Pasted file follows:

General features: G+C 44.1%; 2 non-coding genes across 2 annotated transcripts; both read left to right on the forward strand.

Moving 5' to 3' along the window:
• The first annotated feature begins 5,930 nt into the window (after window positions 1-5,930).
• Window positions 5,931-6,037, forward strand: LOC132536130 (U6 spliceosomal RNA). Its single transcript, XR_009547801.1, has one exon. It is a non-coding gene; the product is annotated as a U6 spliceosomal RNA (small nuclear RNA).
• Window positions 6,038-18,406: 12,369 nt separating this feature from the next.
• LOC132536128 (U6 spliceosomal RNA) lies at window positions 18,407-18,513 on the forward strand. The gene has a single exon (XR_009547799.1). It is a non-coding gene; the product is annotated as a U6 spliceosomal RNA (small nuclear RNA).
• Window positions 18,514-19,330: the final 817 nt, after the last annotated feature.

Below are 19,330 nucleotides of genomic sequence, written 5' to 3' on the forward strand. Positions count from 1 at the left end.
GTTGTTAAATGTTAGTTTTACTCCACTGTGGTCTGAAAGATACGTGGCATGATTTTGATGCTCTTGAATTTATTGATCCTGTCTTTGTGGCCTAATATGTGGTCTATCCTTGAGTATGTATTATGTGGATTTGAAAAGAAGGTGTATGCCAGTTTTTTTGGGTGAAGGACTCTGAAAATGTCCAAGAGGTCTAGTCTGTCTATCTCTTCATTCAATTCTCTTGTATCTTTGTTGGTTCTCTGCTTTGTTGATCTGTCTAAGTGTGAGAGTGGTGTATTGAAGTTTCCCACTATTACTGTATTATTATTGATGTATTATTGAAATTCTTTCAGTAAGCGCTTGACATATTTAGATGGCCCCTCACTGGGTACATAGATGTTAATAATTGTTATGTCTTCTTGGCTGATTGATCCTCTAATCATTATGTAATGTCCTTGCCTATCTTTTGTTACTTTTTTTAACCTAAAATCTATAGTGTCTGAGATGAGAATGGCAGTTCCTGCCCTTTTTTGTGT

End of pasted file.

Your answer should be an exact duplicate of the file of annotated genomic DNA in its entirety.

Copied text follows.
General features: G+C 44.1%; 2 non-coding genes across 2 annotated transcripts; both read left to right on the forward strand.

Moving 5' to 3' along the window:
• The first annotated feature begins 5,930 nt into the window (after window positions 1-5,930).
• Window positions 5,931-6,037, forward strand: LOC132536130 (U6 spliceosomal RNA). Its single transcript, XR_009547801.1, has one exon. It is a non-coding gene; the product is annotated as a U6 spliceosomal RNA (small nuclear RNA).
• Window positions 6,038-18,406: 12,369 nt separating this feature from the next.
• LOC132536128 (U6 spliceosomal RNA) lies at window positions 18,407-18,513 on the forward strand. The gene has a single exon (XR_009547799.1). It is a non-coding gene; the product is annotated as a U6 spliceosomal RNA (small nuclear RNA).
• Window positions 18,514-19,330: the final 817 nt, after the last annotated feature.

Below are 19,330 nucleotides of genomic sequence, written 5' to 3' on the forward strand. Positions count from 1 at the left end.
GTTGTTAAATGTTAGTTTTACTCCACTGTGGTCTGAAAGATACGTGGCATGATTTTGATGCTCTTGAATTTATTGATCCTGTCTTTGTGGCCTAATATGTGGTCTATCCTTGAGTATGTATTATGTGGATTTGAAAAGAAGGTGTATGCCAGTTTTTTTGGGTGAAGGACTCTGAAAATGTCCAAGAGGTCTAGTCTGTCTATCTCTTCATTCAATTCTCTTGTATCTTTGTTGGTTCTCTGCTTTGTTGATCTGTCTAAGTGTGAGAGTGGTGTATTGAAGTTTCCCACTATTACTGTATTATTATTGATGTATTATTGAAATTCTTTCAGTAAGCGCTTGACATATTTAGATGGCCCCTCACTGGGTACATAGATGTTAATAATTGTTATGTCTTCTTGGCTGATTGATCCTCTAATCATTATGTAATGTCCTTGCCTATCTTTTGTTACTTTTTTTAACCTAAAATCTATAGTGTCTGAGATGAGAATGGCAGTTCCTGCCCTTTTTTGTGT